Fender Player Series Guitars and Basses | Learn More: fender.com
Fender has had a big year. Much time has been spent updating most of their product lines while also launching a new line of effects pedals and acoustic guitars. Though that seems like a lot, maybe they have saved the best til now as some of their best selling guitars just got better.
A new level of quality that also needed a new name, “The Player Series.” For those familiar with Fender products, this would be the replacement of their MIM (made in Mexico) series, which is a pretty good step above their entry level ‘Squire’ series and somewhere slightly below what their American series was before it too received an update. This update to the entire line of guitars and basses has brought improvements to the pickups and internal components, added a fret, and has freshened the pallet of colors to once again establish Fender as the industry leader in style and sound. Guitars like the often imitated Stratocaster and Telecaster or basses like the Precision Bass and Jazz Bass (P Bass and J Bass for short) are the top choice of many of today’s top music makers. This is no more true than within the worship community as you’d be hard pressed to find any well-known worship team where there isn’t at least one if not all of their musicians playing a Fender product.
Specifically, I reviewed the Telecaster HH in the very cool Tide Pool finish, which straight out of the box played great and sounded amazing. Telecasters, or ‘Tele’ for short, are arguably the “it” guitar at the moment (not that I want to argue and maybe it’s really a tie between the Telecaster and an arch top semi-hollow body). This style of guitar is marked by an unmistakable thin sound found in so many modern recordings and features a slightly wider ‘C’ shape neck that I found very easy to play. I was also pleasantly surprised by the quality of intonation (how the notes at each fret were in tune) that is pretty tight up to the 12th fret.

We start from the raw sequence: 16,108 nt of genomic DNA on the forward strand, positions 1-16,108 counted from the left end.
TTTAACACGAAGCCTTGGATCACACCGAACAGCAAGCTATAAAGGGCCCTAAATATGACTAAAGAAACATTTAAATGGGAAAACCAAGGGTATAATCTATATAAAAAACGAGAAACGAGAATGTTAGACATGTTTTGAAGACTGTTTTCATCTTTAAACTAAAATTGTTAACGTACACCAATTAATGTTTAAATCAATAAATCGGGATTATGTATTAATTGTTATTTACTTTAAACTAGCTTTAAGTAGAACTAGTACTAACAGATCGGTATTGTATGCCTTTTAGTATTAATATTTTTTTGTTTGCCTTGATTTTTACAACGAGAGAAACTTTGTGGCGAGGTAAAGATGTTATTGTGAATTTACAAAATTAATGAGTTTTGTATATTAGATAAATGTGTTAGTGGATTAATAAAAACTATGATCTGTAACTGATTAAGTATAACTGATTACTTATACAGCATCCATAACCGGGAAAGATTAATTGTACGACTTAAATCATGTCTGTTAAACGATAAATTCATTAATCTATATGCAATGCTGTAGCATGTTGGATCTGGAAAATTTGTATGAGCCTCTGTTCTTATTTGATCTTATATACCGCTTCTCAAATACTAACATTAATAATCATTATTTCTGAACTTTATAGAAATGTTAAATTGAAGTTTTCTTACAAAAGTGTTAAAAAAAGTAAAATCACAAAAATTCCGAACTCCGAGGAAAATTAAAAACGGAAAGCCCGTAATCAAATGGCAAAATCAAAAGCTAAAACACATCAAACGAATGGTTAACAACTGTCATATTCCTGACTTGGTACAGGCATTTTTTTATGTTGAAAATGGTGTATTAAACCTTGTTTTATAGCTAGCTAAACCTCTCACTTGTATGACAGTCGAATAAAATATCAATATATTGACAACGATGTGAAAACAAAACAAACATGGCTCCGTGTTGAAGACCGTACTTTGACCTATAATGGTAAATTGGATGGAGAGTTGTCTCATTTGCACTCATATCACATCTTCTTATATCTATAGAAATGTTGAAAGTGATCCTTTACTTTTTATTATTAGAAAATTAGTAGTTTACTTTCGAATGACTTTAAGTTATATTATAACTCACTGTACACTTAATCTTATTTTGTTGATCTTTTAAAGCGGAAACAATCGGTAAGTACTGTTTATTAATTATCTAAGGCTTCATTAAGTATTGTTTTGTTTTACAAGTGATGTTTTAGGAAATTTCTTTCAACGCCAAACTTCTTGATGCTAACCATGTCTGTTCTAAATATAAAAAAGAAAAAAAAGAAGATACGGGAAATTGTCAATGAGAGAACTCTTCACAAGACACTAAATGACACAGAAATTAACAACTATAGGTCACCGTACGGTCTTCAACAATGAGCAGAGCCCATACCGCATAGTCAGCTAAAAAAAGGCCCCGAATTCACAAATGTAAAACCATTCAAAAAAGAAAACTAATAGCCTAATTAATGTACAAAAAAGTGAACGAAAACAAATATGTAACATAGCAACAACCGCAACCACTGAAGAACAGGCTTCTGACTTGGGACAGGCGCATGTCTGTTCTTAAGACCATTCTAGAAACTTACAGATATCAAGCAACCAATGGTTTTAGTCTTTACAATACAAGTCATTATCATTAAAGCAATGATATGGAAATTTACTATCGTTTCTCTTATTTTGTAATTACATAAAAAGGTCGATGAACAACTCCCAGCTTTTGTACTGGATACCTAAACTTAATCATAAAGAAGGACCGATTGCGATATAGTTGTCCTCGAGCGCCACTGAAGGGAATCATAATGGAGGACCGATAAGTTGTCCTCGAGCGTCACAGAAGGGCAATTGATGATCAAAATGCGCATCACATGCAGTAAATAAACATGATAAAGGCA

In the traditional configuration, a Telecaster has two single coil pickups that have recently been updated from ceramic to Alnico (type of metal). The HH model that I reviewed, however, differs from the original in that it comes with two Humbucker pickups (two coils put together that, as the name implies, helps buck or eliminate the hum) which can actually be split into single coil pickups by pulling up on the tone knob. This option allows you to get a much wider spectrum of sounds from the same guitar, from thick sounds to thin sounds quickly and easily.
So whether you want to keep it traditional, want to get the latest colors, need a left-handed version, or want the flexibility of the HH versions the new Player Series from Fender has a lot to choose from. You can check them out online at fender.com or head over to your local retailer and be ready to fall in love (metaphorically speaking).
Pros: Great quality for the price with the legendary sound and style included.
Cons: If I’m getting picky, the intonation wanders a bit above the 12th fret, which is somewhat to be expected for guitars at this price point so if that matters to you consider stepping up a level to the American Professional Series. Also, a case of any kind is not included.
Bottom Line: These are the instruments that are shaping the current sound of worship music at a price most people can afford.